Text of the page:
22 April 2010 ~ 0 Comments

The Largest Spinny Bar on, err, is Earth.

On this most terrestrial of days, we here at the Spinny Bar Historical Society wanted to take a brief time out from our whirlwind tour of activity to bring you some fun Earthday Facts!

(shout out to Wikiscient).

Earth’s rotation period relative to the Sun (true noon to true noon) is its true solar day or apparent solar day. It is the derivative of the equation of time and thus depends on the eccentricity of Earth’s orbit and the tilt (obliquity) of Earth’s axis. Both vary over thousands of years[1] so the annual variation of the true solar day also varies. Generally, it is longer than the mean solar day twice a year and shorter twice a year.[n 1] The true solar day tends to be longer near perihelion when the Sun apparently moves along the ecliptic through a greater angle than usual, taking about 10 seconds longer to do so. Conversely, it is about 10 seconds shorter near aphelion. It is about20 seconds longer near a solstice when the projection of the Sun’s apparent movement along the ecliptic onto the celestial equator causes the Sun to move through a greater angle than usual. Conversely, near an equinox the projection onto the equator is shorter by about 20 seconds. Currently, the perihelion and solstice effects combine to lengthen the true solar day near December 22 by 30 mean solar seconds, but the solstice effect is partially cancelled by the aphelion effect near June 19 when it is only13 seconds longer. The effects of the equinoxes shorten it near March 26 and September 16 by 18 seconds and 21 seconds, respectively.[2][3][4]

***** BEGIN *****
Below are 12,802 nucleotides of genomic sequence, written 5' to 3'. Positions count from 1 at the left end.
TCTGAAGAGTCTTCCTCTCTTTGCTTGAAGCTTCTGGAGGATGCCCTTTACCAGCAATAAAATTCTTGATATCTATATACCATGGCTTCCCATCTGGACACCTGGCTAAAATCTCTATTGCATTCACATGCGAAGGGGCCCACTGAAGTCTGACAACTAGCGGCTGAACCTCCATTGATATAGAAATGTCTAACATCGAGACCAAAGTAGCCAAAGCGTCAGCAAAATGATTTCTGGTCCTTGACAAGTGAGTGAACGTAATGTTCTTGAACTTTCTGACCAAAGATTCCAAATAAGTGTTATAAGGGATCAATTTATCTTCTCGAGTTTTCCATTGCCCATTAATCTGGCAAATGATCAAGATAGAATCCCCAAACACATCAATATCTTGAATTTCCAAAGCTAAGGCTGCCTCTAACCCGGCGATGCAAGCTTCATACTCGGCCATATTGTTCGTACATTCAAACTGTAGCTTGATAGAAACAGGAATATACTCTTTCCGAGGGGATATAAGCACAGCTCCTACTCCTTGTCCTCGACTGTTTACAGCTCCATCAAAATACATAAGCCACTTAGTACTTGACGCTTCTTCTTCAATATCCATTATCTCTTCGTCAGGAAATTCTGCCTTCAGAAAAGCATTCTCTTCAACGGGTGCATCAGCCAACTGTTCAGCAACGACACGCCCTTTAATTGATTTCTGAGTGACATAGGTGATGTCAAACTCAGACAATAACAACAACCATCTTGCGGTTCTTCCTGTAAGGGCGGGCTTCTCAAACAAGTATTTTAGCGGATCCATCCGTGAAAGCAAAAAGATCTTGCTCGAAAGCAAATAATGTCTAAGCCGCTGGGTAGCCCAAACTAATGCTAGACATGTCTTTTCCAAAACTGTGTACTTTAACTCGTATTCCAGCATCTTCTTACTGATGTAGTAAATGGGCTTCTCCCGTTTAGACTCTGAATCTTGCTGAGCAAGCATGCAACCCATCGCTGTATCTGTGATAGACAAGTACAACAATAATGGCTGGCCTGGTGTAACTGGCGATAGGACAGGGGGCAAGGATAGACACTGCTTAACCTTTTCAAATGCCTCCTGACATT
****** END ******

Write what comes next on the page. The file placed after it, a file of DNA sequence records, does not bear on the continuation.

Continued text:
The average of the true solar day over an entire year is the mean solar day, which contains 86,400 mean solar seconds. Currently, each of these seconds is slightly longer than an SI second because Earth’s mean solar day is now slightly longer than it was during the 19th century due to tidal acceleration. The mean solar second between 1750 and 1892 was chosen in 1895 by Simon Newcomb as the independent unit of time in his Tables of the Sun. These tables were used to calculate the world’sephemerides between 1900 and 1983, so this second became known as the ephemeris second. The SI second was made equal to the ephemeris second in 1967.[5]

Earth’s rotation period relative to the fixed stars, called its stellar day by the International Earth Rotation and Reference Systems Service (IERS), is 86,164.098 903 691seconds of mean solar time (UT1) (23h 56m 4.098 903 691s, 0.997 269 663 237 16 SI days).[6][n 2] Earth’s rotation period relative to the precessing or moving mean vernalequinox, misnamed its sidereal day,[n 3] is 86,164.090 530 832 88 seconds of mean solar time (UT1) (23h 56m 4.090 530 832 88s, 0.997 269 566 329 08 SI days).[6] Thus the sidereal day is shorter than the stellar day by about 8.4 ms.[8]

Source: Wikipedia

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